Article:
He said loans were being pushed by “every possible … style of scumbag”, adding that it was “like quasi-organised crime”.

“Nobody seems to care,” he added.
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The DoJ criticised RBS’ failure to do due diligence on the loans it was packaging, saying the bank feared it would lose out to rivals if it performed stricter tests.

One analyst at the lender referred to the bank’s due diligence procedures as “just a bunch of bullshit”, according to the transcripts.

When the bank became concerned about the poor quality of loans and started imposing tighter due diligence, one senior banker complained, saying: “Oh, God. Does anyone want to make money around here any more?”

RBS expected to make $20m from one deal that involved trading particularly risky loans, but faced resistance from the bank’s chief credit officer.

A senior executive responded to the concerns by telling the bank’s head trader: “Please don’t fuckin’ blow this one. We need every dollar we can get our hands on.”

Internal conversations between bankers also offer some insight into their growing realisation of the poor quality of the loans the bank owned and sold.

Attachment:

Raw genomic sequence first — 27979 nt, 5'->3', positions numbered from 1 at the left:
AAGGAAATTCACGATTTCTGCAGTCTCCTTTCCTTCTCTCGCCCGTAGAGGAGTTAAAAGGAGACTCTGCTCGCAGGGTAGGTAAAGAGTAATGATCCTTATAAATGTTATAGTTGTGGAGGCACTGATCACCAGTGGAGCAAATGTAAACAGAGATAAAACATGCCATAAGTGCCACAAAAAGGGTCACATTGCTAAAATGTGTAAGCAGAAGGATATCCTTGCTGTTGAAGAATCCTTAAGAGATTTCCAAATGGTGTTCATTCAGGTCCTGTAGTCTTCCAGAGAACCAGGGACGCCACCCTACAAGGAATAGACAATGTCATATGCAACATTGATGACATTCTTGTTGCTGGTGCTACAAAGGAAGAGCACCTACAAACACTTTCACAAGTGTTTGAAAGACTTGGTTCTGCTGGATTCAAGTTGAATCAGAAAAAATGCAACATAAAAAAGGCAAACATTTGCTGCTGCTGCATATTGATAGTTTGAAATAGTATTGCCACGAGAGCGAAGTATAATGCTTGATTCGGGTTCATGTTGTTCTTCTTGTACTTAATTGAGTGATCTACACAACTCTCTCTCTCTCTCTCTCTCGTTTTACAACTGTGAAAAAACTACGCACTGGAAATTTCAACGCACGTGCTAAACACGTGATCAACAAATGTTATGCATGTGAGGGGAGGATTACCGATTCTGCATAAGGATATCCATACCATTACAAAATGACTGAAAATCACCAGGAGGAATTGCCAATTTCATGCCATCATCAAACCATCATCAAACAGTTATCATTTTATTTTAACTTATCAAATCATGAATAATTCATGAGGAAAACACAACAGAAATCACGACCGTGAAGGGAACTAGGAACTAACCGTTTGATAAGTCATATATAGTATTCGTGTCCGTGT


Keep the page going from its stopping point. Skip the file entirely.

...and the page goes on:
In September 2007, one trader referred to an appraisal of loans as giving “pretty shitty results”.

The transcripts were released by the DoJ as it confirmed the details of the settlement with the bank over its trading in RMBS.

RBS said: “Under the terms of the settlement, RBS disputes the allegations but will not set out a legal defence, while the settlement does not constitute a judicial finding.”

Certainty over the scale of the settlement will allow the bank to pay its first dividend in a decade this year.

The dividend is worth £240m and the Treasury will receive £149m as RBS is still 62%-owned by the government.

Ross McEwan, RBS chief executive, said: “This settlement dates back to the period between 2005 and 2007. There is no place for the sort of unacceptable behaviour alleged by the DoJ at the bank we are building today.”

He added that the bank could now “focus our energy on serving our customers better”.

But league tables published by the Competition and Markets Authority on Wednesday placed RBS joint bottom for customer service, with fewer than half of customers saying they would recommend the bank to a friend.

RBS will have to publish the results in branches, on its website and mobile app from today.

This article (RBS bankers joked about destroying the US housing market) was originally published on The Guardian and syndicated by The Event Chronicle.

Pay Attention! Look at the money trail AFTER the foreclosure sale, by Neil Garfield


Pay Attention! Look at the money trail AFTER the foreclosure sale
Posted on July 3, 2018 by Neil Garfield
https://livinglies.wordpress.com/2018/07/03/pay-attention-look-at-the-money-trail-after-the-foreclosure-sale/